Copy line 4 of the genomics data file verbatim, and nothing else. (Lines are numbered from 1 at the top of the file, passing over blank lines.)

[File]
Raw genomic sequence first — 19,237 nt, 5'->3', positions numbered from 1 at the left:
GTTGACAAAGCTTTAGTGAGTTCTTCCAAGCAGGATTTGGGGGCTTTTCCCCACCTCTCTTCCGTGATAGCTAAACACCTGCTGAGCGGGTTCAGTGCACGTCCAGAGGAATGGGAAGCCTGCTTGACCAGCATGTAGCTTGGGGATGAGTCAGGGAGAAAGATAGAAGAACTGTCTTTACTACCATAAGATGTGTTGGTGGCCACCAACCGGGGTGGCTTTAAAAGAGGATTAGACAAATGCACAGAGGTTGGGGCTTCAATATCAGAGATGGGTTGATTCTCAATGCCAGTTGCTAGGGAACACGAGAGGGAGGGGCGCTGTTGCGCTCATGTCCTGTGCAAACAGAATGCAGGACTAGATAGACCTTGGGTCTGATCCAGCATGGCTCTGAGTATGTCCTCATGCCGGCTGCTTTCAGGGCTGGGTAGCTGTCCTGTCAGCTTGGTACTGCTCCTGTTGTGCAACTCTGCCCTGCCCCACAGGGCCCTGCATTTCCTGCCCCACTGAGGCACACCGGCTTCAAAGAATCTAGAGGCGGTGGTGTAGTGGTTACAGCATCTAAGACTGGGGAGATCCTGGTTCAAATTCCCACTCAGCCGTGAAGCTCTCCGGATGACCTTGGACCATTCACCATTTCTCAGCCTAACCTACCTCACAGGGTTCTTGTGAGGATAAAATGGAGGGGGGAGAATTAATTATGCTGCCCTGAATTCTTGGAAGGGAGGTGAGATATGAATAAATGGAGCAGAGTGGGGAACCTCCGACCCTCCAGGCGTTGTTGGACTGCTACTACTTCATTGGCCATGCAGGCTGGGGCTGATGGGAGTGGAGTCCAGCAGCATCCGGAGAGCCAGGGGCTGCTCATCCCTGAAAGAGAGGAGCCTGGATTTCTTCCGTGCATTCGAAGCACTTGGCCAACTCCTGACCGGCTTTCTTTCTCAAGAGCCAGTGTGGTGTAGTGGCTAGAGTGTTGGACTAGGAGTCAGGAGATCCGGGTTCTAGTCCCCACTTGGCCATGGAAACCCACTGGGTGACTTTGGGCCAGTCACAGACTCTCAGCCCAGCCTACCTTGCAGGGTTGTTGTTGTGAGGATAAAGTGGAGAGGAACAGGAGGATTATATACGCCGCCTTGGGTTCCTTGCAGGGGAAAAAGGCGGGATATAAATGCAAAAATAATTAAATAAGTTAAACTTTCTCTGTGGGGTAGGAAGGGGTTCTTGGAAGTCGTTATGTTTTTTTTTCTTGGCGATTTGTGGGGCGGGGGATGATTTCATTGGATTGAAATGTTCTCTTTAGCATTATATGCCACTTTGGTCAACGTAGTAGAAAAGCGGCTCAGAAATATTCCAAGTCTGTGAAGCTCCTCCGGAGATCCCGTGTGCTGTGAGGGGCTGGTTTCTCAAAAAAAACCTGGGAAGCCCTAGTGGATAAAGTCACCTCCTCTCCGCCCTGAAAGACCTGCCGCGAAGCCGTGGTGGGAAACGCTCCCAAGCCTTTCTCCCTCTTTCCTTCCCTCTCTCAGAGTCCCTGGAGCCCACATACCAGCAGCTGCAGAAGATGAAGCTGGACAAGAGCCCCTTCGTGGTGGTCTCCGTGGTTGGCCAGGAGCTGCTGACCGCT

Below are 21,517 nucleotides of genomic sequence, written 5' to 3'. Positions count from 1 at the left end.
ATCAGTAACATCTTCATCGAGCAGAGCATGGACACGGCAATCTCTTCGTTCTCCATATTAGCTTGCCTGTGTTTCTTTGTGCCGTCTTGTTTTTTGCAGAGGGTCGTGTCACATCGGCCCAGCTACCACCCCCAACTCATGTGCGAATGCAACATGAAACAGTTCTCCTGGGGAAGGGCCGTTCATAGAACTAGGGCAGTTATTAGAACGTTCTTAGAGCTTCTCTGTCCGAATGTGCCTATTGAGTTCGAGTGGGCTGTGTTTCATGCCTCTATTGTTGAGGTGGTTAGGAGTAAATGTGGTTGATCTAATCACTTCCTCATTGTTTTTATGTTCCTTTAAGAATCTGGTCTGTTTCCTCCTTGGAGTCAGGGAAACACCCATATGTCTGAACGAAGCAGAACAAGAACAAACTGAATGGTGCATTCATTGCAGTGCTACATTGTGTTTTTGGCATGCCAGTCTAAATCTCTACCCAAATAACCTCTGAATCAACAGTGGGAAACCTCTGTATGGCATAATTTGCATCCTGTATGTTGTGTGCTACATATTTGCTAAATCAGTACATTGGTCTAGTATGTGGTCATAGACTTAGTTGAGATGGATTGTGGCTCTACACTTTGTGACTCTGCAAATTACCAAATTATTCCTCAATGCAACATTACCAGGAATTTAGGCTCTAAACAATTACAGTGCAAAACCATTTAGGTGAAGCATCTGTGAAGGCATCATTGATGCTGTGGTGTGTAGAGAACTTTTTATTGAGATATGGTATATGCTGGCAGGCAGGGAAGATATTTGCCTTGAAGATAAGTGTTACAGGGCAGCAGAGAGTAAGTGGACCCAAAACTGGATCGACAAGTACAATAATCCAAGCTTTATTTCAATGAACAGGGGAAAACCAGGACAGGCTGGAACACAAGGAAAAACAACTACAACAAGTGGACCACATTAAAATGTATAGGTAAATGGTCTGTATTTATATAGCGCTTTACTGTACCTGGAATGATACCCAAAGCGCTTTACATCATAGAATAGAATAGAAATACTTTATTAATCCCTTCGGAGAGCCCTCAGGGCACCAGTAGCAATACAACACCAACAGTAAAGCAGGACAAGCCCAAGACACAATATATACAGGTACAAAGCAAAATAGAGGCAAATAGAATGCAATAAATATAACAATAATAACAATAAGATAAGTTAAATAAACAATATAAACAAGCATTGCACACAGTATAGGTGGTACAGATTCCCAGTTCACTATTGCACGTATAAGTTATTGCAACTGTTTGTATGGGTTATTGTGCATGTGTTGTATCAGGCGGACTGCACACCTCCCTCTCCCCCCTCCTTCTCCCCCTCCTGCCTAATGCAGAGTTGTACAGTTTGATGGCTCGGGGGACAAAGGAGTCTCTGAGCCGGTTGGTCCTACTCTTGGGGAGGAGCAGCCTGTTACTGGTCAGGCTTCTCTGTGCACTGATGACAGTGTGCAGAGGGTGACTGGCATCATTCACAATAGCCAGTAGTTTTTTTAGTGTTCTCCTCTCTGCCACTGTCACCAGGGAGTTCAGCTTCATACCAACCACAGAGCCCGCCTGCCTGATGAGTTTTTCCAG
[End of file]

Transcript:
ATCAGTAACATCTTCATCGAGCAGAGCATGGACACGGCAATCTCTTCGTTCTCCATATTAGCTTGCCTGTGTTTCTTTGTGCCGTCTTGTTTTTTGCAGAGGGTCGTGTCACATCGGCCCAGCTACCACCCCCAACTCATGTGCGAATGCAACATGAAACAGTTCTCCTGGGGAAGGGCCGTTCATAGAACTAGGGCAGTTATTAGAACGTTCTTAGAGCTTCTCTGTCCGAATGTGCCTATTGAGTTCGAGTGGGCTGTGTTTCATGCCTCTATTGTTGAGGTGGTTAGGAGTAAATGTGGTTGATCTAATCACTTCCTCATTGTTTTTATGTTCCTTTAAGAATCTGGTCTGTTTCCTCCTTGGAGTCAGGGAAACACCCATATGTCTGAACGAAGCAGAACAAGAACAAACTGAATGGTGCATTCATTGCAGTGCTACATTGTGTTTTTGGCATGCCAGTCTAAATCTCTACCCAAATAACCTCTGAATCAACAGTGGGAAACCTCTGTATGGCATAATTTGCATCCTGTATGTTGTGTGCTACATATTTGCTAAATCAGTACATTGGTCTAGTATGTGGTCATAGACTTAGTTGAGATGGATTGTGGCTCTACACTTTGTGACTCTGCAAATTACCAAATTATTCCTCAATGCAACATTACCAGGAATTTAGGCTCTAAACAATTACAGTGCAAAACCATTTAGGTGAAGCATCTGTGAAGGCATCATTGATGCTGTGGTGTGTAGAGAACTTTTTATTGAGATATGGTATATGCTGGCAGGCAGGGAAGATATTTGCCTTGAAGATAAGTGTTACAGGGCAGCAGAGAGTAAGTGGACCCAAAACTGGATCGACAAGTACAATAATCCAAGCTTTATTTCAATGAACAGGGGAAAACCAGGACAGGCTGGAACACAAGGAAAAACAACTACAACAAGTGGACCACATTAAAATGTATAGGTAAATGGTCTGTATTTATATAGCGCTTTACTGTACCTGGAATGATACCCAAAGCGCTTTACATCATAGAATAGAATAGAAATACTTTATTAATCCCTTCGGAGAGCCCTCAGGGCACCAGTAGCAATACAACACCAACAGTAAAGCAGGACAAGCCCAAGACACAATATATACAGGTACAAAGCAAAATAGAGGCAAATAGAATGCAATAAATATAACAATAATAACAATAAGATAAGTTAAATAAACAATATAAACAAGCATTGCACACAGTATAGGTGGTACAGATTCCCAGTTCACTATTGCACGTATAAGTTATTGCAACTGTTTGTATGGGTTATTGTGCATGTGTTGTATCAGGCGGACTGCACACCTCCCTCTCCCCCCTCCTTCTCCCCCTCCTGCCTAATGCAGAGTTGTACAGTTTGATGGCTCGGGGGACAAAGGAGTCTCTGAGCCGGTTGGTCCTACTCTTGGGGAGGAGCAGCCTGTTACTGGTCAGGCTTCTCTGTGCACTGATGACAGTGTGCAGAGGGTGACTGGCATCATTCACAATAGCCAGTAGTTTTTTTAGTGTTCTCCTCTCTGCCACTGTCACCAGGGAGTTCAGCTTCATACCAACCACAGAGCCCGCCTGCCTGATGAGTTTTTCCAG